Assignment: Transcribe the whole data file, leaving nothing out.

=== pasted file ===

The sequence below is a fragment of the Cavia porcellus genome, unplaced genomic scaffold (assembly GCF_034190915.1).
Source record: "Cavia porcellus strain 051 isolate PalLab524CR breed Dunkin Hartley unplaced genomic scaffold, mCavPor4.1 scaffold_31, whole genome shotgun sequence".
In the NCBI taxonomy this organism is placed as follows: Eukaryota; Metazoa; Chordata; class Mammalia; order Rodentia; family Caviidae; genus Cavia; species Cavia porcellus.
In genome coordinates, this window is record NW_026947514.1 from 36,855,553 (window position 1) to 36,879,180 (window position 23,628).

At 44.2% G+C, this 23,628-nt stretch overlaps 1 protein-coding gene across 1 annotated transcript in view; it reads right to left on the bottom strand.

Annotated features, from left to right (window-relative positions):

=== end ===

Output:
The sequence below is a fragment of the Cavia porcellus genome, unplaced genomic scaffold (assembly GCF_034190915.1).
Source record: "Cavia porcellus strain 051 isolate PalLab524CR breed Dunkin Hartley unplaced genomic scaffold, mCavPor4.1 scaffold_31, whole genome shotgun sequence".
In the NCBI taxonomy this organism is placed as follows: Eukaryota; Metazoa; Chordata; class Mammalia; order Rodentia; family Caviidae; genus Cavia; species Cavia porcellus.
In genome coordinates, this window is record NW_026947514.1 from 36,855,553 (window position 1) to 36,879,180 (window position 23,628).

At 44.2% G+C, this 23,628-nt stretch overlaps 1 protein-coding gene across 1 annotated transcript in view; it reads right to left on the bottom strand.

Annotated features, from left to right (window-relative positions):